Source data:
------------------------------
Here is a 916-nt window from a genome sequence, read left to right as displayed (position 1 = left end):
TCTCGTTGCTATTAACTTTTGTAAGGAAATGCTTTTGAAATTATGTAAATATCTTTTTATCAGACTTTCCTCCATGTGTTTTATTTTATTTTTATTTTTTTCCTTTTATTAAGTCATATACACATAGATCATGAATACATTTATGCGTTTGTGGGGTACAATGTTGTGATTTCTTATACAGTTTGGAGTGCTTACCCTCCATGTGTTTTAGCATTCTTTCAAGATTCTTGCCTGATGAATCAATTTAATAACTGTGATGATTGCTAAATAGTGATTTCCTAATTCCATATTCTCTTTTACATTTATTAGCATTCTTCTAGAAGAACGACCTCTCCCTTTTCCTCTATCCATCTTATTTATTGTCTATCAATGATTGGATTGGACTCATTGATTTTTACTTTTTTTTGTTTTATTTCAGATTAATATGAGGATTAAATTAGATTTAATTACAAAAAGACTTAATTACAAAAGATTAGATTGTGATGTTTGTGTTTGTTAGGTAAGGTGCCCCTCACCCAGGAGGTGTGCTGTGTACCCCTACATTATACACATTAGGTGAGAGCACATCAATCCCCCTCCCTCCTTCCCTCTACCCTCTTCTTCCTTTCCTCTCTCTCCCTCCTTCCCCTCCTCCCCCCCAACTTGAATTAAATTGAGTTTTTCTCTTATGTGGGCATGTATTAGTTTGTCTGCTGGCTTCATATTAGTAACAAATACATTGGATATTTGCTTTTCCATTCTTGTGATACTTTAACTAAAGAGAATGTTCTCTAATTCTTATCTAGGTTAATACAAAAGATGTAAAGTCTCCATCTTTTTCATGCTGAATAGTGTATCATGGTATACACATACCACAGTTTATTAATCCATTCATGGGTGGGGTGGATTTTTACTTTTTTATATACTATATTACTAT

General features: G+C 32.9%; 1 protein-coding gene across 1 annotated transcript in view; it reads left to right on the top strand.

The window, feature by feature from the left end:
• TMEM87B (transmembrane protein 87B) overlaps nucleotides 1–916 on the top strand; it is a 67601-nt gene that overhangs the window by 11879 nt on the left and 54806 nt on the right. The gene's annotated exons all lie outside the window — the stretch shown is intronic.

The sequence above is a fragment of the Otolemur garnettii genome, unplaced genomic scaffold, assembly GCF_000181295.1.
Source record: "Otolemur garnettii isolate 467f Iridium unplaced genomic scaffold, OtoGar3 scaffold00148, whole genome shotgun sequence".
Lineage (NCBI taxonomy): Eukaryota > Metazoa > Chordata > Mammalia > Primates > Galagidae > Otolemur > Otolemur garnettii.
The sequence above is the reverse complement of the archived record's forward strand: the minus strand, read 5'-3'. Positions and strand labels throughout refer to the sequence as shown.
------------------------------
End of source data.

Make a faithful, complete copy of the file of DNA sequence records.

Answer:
Here is a 916-nt window from a genome sequence, read left to right as displayed (position 1 = left end):
TCTCGTTGCTATTAACTTTTGTAAGGAAATGCTTTTGAAATTATGTAAATATCTTTTTATCAGACTTTCCTCCATGTGTTTTATTTTATTTTTATTTTTTTCCTTTTATTAAGTCATATACACATAGATCATGAATACATTTATGCGTTTGTGGGGTACAATGTTGTGATTTCTTATACAGTTTGGAGTGCTTACCCTCCATGTGTTTTAGCATTCTTTCAAGATTCTTGCCTGATGAATCAATTTAATAACTGTGATGATTGCTAAATAGTGATTTCCTAATTCCATATTCTCTTTTACATTTATTAGCATTCTTCTAGAAGAACGACCTCTCCCTTTTCCTCTATCCATCTTATTTATTGTCTATCAATGATTGGATTGGACTCATTGATTTTTACTTTTTTTTGTTTTATTTCAGATTAATATGAGGATTAAATTAGATTTAATTACAAAAAGACTTAATTACAAAAGATTAGATTGTGATGTTTGTGTTTGTTAGGTAAGGTGCCCCTCACCCAGGAGGTGTGCTGTGTACCCCTACATTATACACATTAGGTGAGAGCACATCAATCCCCCTCCCTCCTTCCCTCTACCCTCTTCTTCCTTTCCTCTCTCTCCCTCCTTCCCCTCCTCCCCCCCAACTTGAATTAAATTGAGTTTTTCTCTTATGTGGGCATGTATTAGTTTGTCTGCTGGCTTCATATTAGTAACAAATACATTGGATATTTGCTTTTCCATTCTTGTGATACTTTAACTAAAGAGAATGTTCTCTAATTCTTATCTAGGTTAATACAAAAGATGTAAAGTCTCCATCTTTTTCATGCTGAATAGTGTATCATGGTATACACATACCACAGTTTATTAATCCATTCATGGGTGGGGTGGATTTTTACTTTTTTATATACTATATTACTAT

General features: G+C 32.9%; 1 protein-coding gene across 1 annotated transcript in view; it reads left to right on the top strand.

The window, feature by feature from the left end:
• TMEM87B (transmembrane protein 87B) overlaps nucleotides 1–916 on the top strand; it is a 67601-nt gene that overhangs the window by 11879 nt on the left and 54806 nt on the right. The gene's annotated exons all lie outside the window — the stretch shown is intronic.

The sequence above is a fragment of the Otolemur garnettii genome, unplaced genomic scaffold, assembly GCF_000181295.1.
Source record: "Otolemur garnettii isolate 467f Iridium unplaced genomic scaffold, OtoGar3 scaffold00148, whole genome shotgun sequence".
Lineage (NCBI taxonomy): Eukaryota > Metazoa > Chordata > Mammalia > Primates > Galagidae > Otolemur > Otolemur garnettii.
The sequence above is the reverse complement of the archived record's forward strand: the minus strand, read 5'-3'. Positions and strand labels throughout refer to the sequence as shown.